Chapter 7: Web Matrix and XML

Posted by Apress Free Book | XML .NET January 13, 2009
In this chapter Use the XML Support ,XML Notepad ,XMLEditGrid Control,XML File Page,XSL Transform Page,XML Schema Page and XML Data Display Application

Working with Microsoft XML Notepad

XML is almost, but not quite, readable by the average human. Reading simple files is almost trivial, but once the data gets nested a few layers deep, reading it can become tiresome. That's why you should have a tool for reading XML in your developer toolkit. The only problem is that some of these tools cost quite a bit for the occasional user. Microsoft has remedied this problem a little with the introduction of XML Notepad
( This utility is free for the price of a download and does a reasonable job of reading most XML files. The current version, 1.5, is in beta as of this writing. In addition, although the Web site doesn't mention it, this version works fine with both Windows 2000 and Windows XP. The following sections provide a brief overview of this tool. We'll use this tool in several sections of the book to read XML data, so you'll want to download a copy.

Opening XML Files

When you start XML Notepad, you'll see a blank project. Use the File >Open command to display an Open dialog box that allows you to open XML files from a local drive or from aWeb site. All you need is a filename (and path) or a URL to get started.

TIP Not all XML files have an XML file extension.We've already seen one case in the book where a CONFIG file was actually an XML file in disguise. Often, you'll find that the file extension matches the customized use of the file, rather than the actual content.When in doubt, try to open a file that looks like it contains XML data to see if XML Notepad will make it easier to understand.

Figure 7-1 shows the content of amovie database example I created by exporting the MovieGuide database ExistingMovies table to the Movie.XML (You'll find several XML files to view in the \Chapter 07\Sample XML Data folder of the source code, available from the Downloads section on the Apress site at Notice that the name of the elements matches the name of the table for the movie database (found in the Movie.XML file). Likewise, each of the child elements matches the name of one of the fields within the table. The right pane shows the data contained within each one of the child elements.

Figure 7-1. The names of the elements are important when working with exported data in XML format.

TIP If you want to use XML from your SQL Server 2000 installation, then you'll want to download the XML feature packs found at

These feature packs add to the capabilities already found in SQL Server 2000. In addition, they help you keep your setup current by ensuring that your SQL Server 2000 installation always meets the specification requirements.

Modifying Existing Data and Creating New Data

You can use XML Notepad for more than just viewing data. Creating new data for testing purposes is relatively painless once you see the exported data from an existing database. In fact, we'll create some sample data in this section for use in an application later. The following steps will get you started.

  1. Create a blank project using the File >New command.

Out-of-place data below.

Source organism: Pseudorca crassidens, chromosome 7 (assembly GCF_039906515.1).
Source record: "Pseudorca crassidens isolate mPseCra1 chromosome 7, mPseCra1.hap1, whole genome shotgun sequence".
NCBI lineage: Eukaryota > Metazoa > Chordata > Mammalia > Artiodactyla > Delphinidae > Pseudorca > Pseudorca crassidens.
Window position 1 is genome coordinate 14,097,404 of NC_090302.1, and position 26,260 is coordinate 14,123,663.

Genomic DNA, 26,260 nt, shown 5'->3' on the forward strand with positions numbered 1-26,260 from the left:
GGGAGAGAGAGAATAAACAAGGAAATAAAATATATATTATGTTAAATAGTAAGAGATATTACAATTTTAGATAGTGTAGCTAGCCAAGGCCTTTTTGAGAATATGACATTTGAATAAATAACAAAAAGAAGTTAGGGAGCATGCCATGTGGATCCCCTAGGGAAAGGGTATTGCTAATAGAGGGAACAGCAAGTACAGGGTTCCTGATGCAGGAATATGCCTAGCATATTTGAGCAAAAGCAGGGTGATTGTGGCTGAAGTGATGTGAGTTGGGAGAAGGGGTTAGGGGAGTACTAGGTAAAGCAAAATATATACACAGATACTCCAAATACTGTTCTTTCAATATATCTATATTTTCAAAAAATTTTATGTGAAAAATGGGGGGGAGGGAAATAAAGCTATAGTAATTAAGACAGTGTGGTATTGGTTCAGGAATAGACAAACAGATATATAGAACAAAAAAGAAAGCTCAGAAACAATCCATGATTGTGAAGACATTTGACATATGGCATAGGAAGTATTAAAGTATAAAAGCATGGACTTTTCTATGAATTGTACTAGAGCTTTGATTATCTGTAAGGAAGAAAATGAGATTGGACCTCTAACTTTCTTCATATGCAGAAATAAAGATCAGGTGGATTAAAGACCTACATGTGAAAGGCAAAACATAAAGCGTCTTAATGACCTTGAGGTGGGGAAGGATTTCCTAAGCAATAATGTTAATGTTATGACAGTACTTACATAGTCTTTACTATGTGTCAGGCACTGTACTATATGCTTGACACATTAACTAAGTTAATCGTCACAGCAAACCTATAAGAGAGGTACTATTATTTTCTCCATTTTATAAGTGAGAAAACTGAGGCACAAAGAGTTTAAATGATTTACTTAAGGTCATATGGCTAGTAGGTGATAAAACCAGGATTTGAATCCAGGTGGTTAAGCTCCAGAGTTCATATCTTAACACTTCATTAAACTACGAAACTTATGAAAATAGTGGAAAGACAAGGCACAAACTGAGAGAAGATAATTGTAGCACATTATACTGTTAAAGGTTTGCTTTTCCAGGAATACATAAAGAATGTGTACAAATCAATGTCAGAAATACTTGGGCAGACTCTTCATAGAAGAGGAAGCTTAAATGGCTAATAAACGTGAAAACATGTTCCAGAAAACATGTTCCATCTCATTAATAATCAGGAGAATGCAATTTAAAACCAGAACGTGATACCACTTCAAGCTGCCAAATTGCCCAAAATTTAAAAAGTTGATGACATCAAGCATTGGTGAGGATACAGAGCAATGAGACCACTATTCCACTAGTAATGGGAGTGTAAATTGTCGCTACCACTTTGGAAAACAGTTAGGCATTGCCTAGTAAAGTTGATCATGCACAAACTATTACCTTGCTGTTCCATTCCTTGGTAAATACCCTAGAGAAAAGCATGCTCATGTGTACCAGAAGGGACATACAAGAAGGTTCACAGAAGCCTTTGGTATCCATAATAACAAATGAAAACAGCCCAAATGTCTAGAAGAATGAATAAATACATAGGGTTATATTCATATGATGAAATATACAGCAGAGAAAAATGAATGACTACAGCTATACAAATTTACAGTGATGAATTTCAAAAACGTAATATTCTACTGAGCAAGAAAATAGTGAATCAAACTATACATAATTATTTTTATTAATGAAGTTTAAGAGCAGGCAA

2. Type the name of the data set in the Root object. The example uses SampleData as a name, but you'll want to select something a little more descriptive for a production application.
  3. Rename the first element to reflect the new table. The example application uses NewDataElement as the name. DBMSs normally use the database name for the Root object and the table name for the first element. (See Figure 7-1 for an example of actual database output.)
  4. Add a new child element using the options on the Insert menu. You'll notice that the first element changes into a folder. Type the name of the first data column in this element. The example uses Data1 for the first child element. However, a database would use the name of the first field in the selected table (see Figure 7-1).
  5. Add additional columns as needed until you complete one record's worth of entries. The example uses Data2 and Data3 as entries to complete one record in the sample database, but you should also look at Figure 7-1 as another example of what you could do.
  6. Type values for each of the child elements. Now that you have one complete record, you can use the Duplicate command to create copies of it. Each copy will become one record within the XML database.
  7. Right-click the NewDataElement folder and choose Duplicate from the context menu. The example provides three records for the sample, but you can include any number you wish. Figure 7-2 shows the structure and contents of the SampleData.XML file. It also shows the content we'll use for the example.

Figure 7-2. Creating an XML database using XML Notepad is relatively easy as long as you follow a few rules.

Now that you've seen what XML Notepad can do, you need to realize that other vendors do provide other alternatives. XML Notepad doesn't have some of the bells and whistles of high-end products such as XML Spy ( However, XML Notepad is a good alternative if you only use an XML editor occasionally and don't want to spend any money. The important consideration is that you have an XML editor that you can use to view the output from your applications.

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